An Heir to Thorns and Steel is a serialized fantasy novel updating once a week for free on Tuesdays, and again on Thursdays and Saturdays if tips reach $15 and $20, respectively. Single reviews of existing stories posted to Amazon count for $5 toward the tip total.
Blood Ladders, Book 1
They left—thank God, they left—in time for me to bow over my chamber pot and empty my stomach into it. Very little; had I forgotten to eat all day? The poppy stung on the way back up. When I was done I sat with my back to the wall and stared up at nothing in particular.
They were good to me to be making such an effort on my behalf, better than I expected. Perhaps better than I deserved. But I was sour-mouthed and headache-ridden and feeling altogether sodden by reality and the poppy’s aching aftermath, and gripped by it I could only view their efforts as useless. They delayed the inevitable. I wasn’t normal, I would never be normal, and the chances that I’d be crippled completely by this… this whatever it was was… well, I wouldn’t bet against those odds anymore.
I crawled to my desk. Tomorrow I would have to brave my capricious body to deliver my Notification of Intent to Retreat to Eyre. Perhaps if I read about his elves I could distract him from asking me why I was choosing to retreat now with the paper’s due date so far in the future. Perhaps this time, reading, I would remember the words instead of losing them to hallucination and hyper-sensitivity. I tasked myself to concentration and bent over the folio.
The historian of this particular account did me the favor of being so obviously biased I did not have to search for its evidence to weigh against his scholarship. He disliked elves. Viciously. The manuscript was littered with his stinging observations: “This race, often hailed as so patently favored by nature and God… and yet, where they went demons followed. Perhaps it was not nature and God that endowed them with their supernal beauty.” Deviations from the history were frequent: “…magic, they claimed, which was born of the world and used only to fuel its heart, and yet before there were elves the world did not seem any worse. Speculation as to the use of this magic was rampant among the court… when it did not wonder if magic existed at all.”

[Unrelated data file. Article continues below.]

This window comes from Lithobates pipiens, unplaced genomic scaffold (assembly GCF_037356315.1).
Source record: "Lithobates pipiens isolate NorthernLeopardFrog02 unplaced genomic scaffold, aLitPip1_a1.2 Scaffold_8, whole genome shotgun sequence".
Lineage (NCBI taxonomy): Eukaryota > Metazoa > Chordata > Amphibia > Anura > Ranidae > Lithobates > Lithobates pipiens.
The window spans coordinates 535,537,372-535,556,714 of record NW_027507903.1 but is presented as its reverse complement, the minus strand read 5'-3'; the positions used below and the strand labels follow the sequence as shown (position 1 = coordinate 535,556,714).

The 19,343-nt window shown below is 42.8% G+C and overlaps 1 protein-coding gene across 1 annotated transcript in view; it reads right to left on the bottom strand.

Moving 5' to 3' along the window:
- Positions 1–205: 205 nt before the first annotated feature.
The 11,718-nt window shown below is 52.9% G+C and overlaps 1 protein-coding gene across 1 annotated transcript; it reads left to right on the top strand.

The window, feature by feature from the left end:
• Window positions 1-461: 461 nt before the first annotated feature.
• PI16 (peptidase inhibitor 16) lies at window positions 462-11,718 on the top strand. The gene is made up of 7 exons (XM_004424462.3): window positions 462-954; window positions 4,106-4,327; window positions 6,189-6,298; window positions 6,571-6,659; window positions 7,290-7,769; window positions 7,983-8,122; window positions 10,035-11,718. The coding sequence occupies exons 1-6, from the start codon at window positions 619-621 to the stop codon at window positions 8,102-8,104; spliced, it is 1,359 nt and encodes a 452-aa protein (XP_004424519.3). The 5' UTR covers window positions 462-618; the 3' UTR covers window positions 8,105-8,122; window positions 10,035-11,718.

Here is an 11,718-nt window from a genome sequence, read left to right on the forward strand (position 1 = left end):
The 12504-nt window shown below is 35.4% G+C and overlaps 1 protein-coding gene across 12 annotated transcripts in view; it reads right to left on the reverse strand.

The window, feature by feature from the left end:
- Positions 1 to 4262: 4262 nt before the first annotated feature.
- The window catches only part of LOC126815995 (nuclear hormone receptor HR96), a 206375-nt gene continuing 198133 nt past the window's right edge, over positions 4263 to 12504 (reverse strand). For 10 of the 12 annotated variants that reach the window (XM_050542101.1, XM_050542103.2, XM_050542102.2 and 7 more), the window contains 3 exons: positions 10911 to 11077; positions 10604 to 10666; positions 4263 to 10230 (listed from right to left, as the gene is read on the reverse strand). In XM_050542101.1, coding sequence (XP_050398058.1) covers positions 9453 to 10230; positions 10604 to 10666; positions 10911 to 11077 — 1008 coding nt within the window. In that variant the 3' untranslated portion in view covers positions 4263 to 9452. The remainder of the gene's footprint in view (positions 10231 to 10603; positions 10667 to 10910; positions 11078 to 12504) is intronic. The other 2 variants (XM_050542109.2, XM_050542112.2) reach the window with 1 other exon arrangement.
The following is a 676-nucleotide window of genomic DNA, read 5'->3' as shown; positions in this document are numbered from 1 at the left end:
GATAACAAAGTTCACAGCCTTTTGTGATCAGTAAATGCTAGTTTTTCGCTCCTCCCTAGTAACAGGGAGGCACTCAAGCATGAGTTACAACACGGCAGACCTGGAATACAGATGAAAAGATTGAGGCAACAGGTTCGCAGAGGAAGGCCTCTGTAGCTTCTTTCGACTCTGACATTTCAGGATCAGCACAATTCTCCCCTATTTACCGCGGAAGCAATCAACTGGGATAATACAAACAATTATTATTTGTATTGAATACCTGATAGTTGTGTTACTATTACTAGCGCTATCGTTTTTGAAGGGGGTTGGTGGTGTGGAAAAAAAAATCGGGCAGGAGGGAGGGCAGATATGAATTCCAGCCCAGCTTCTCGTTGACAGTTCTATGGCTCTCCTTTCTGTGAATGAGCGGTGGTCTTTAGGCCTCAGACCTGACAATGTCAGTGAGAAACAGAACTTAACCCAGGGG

The more of this vitriol I read, the more perplexed I became. I flipped to the paintings and studied them. The artist had rendered these same wicked creatures with such beauty, such tender attention to detail. I couldn’t imagine him sharing the historian’s views. It made me wonder if the two had been commissioned simultaneously, or if they had been intended as a single folio at all.
If ever I’d needed a demonstration of how differently history could be interpreted based on the bias of the observer, this folio was it. For the first time in days, I laughed.
“So,” I said to the lilac-eyed woman recumbent by a willow, “which is it? Were you terrible sorcerers, demon-summoners and kingdom-destroyers, doomed to your dark fall after your betrayal of humanity? Or are you idyllic, heaven-sculpted nature-tenders, innocent prey of black forces drawn by your purity of purpose?”
She didn’t answer, and since silence from inanimate objects was no longer a given I was relieved. But posing the question was answer enough. It was a rare, rare event that survived the crush of ages without the taint of horror, catastrophe or treachery. If someone had written a history about the elves, no doubt they’d earned it.
I fell asleep praying for an easier day, and it had become a measure of my life that dealing only with nausea, clumsiness and a surge of the brassy hypersensitivity had become an answer to that prayer. I managed to dress myself and arrange passage to school and spent the ride there huddled in the back, hiding from the too-intimate caress of the warm spring breeze and bruising beneath the weight of my clothing and the air.